Woodland garden 1 eclectic-landscape
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Woodland garden 1 Eclectic Landscape, Charlotte

Front garden on a May afternoon. Photo by Jay Sifford.
Design ideas for an eclectic landscaping in Charlotte. — Houzz

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Island Girls Gardening & Design wrote:
Stunning! - I love that you don't skimp on the trees, esp conifers! For the first time in my design career, I have my first "fresh build" small courtyard garden on my hands - starting with rubble! Trees baffle me - even dwarf varieties reach significant mature height... May I ask what your thinking is around this? Will some trees be removed one day and replaced? Pruning? Thank you; inspirational work!
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Jay Sifford Garden Design

Thanks. Good luck on your project! I don't plan on removing any trees. Some are chosen with eventual pruning in mind while some are chosen with ultimate height/width in mind. For a smaller courtyard, I'd say that first I decide where I want people to look. If I want to keep the eye low to avoid a possible eyesore over the top of a wall for example, I'd use lower foliage with lots of texture and perhaps some color. If I want people to look up, I'd use taller columnar trees that keep a tight form. Something like 'Tokyo Tower' fringe tree might be a compromise between the two. If you don't need extra shade, you might look at a standard (tree form) shrub like 'Diabolo' ninebark or a hydrangea paniculata, or a small weeping tree like 'Whitewater' or 'Ruby Falls' redbud. A smaller Japanese maple like 'Hana Matoi' might be useful too, and could be pruned if necessary, or to relate with regard to form to some other garden element.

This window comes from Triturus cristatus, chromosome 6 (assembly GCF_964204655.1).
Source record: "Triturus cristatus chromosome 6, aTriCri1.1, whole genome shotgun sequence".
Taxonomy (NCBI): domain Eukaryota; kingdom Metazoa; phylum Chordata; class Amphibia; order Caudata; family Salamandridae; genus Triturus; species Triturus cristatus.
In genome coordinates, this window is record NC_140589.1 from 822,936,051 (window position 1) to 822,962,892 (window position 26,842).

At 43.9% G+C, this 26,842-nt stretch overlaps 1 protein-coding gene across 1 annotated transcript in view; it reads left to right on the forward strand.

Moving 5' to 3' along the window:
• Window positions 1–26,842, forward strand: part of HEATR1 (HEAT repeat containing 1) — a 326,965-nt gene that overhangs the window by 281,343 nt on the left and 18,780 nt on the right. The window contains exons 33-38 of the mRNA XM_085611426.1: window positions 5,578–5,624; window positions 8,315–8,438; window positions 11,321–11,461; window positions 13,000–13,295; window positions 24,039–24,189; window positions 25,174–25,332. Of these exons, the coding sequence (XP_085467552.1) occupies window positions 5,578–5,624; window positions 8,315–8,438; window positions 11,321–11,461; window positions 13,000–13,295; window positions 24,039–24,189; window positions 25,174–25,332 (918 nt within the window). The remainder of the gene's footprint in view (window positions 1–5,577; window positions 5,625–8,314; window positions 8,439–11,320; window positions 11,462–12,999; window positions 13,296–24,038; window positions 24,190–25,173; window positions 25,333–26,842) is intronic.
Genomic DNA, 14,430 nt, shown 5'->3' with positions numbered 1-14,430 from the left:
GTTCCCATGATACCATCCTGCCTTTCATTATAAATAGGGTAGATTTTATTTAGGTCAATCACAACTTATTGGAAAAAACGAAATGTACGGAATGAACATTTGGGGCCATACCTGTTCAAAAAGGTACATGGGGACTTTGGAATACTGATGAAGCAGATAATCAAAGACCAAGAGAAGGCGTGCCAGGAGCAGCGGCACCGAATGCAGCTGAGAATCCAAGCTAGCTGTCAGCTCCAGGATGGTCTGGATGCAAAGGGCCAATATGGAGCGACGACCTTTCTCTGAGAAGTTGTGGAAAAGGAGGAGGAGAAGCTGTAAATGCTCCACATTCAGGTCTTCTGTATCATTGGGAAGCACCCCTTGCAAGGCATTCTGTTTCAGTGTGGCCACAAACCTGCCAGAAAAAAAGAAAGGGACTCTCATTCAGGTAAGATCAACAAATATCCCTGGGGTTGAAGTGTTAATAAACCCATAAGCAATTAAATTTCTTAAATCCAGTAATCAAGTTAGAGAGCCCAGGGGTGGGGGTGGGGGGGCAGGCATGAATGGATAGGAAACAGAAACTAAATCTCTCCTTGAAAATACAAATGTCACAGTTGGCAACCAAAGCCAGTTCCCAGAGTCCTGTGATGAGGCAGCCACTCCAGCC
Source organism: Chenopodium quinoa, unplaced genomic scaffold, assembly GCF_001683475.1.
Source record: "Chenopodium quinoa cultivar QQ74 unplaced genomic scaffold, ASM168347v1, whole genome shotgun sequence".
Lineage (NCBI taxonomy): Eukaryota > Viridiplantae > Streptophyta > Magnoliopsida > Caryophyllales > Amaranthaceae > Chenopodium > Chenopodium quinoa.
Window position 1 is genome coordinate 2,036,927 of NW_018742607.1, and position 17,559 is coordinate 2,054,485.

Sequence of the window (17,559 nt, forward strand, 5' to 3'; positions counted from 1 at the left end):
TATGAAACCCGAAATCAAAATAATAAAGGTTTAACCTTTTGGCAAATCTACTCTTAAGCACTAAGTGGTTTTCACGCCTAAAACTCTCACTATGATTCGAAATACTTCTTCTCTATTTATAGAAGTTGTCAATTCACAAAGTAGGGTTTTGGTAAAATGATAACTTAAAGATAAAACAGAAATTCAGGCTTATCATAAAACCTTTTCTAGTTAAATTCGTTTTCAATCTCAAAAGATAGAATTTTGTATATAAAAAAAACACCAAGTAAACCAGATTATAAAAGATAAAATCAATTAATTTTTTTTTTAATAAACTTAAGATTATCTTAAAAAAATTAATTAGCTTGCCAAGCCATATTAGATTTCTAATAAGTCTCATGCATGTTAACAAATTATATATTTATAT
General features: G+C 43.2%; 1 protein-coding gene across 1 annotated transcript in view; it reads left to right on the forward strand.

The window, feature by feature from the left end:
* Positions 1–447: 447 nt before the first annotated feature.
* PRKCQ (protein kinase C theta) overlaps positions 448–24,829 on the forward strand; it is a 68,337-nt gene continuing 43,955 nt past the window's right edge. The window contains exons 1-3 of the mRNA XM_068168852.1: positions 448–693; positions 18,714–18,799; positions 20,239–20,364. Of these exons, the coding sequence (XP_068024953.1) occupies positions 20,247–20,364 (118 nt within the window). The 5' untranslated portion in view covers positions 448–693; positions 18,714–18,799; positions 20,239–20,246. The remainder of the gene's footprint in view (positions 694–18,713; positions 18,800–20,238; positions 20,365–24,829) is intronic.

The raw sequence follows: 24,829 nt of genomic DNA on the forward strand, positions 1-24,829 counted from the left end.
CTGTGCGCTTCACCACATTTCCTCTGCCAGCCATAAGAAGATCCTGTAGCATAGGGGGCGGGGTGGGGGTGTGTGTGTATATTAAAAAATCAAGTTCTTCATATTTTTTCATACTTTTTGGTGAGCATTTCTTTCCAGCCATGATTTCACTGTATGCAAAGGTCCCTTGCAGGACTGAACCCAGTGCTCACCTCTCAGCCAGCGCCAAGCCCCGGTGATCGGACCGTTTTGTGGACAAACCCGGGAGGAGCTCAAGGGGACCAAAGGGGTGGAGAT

I love designing courtyards more than anything else because everything counts. Plants need to bring multiple features to the plate. I'd never use peonies or irises for example. I'd use plants with lots of texture and seasonal foliage or floral highlights, and good winter form. Sublime details with regard to hardscape are important as well because everything is seen up close.

Hope this helps. Again, good luck.

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Island Girls Gardening & Design

Thank you so much for taking the time to advise me, it is truly appreciated. I live on Bowen Island (a 20 minute ferry ride from Vancouver, B.C. Canada) where deer are plentiful. It will be such a treat to implement perennials that are usually a deer delicacy - especially nine bark, which I see you also love! Our island is referred to as "the rock", so while gardening can be challenging in that respect, on the flip, there's plenty of fabulous stone to work with. Thanks again, and I can't wait to see your future work. :)

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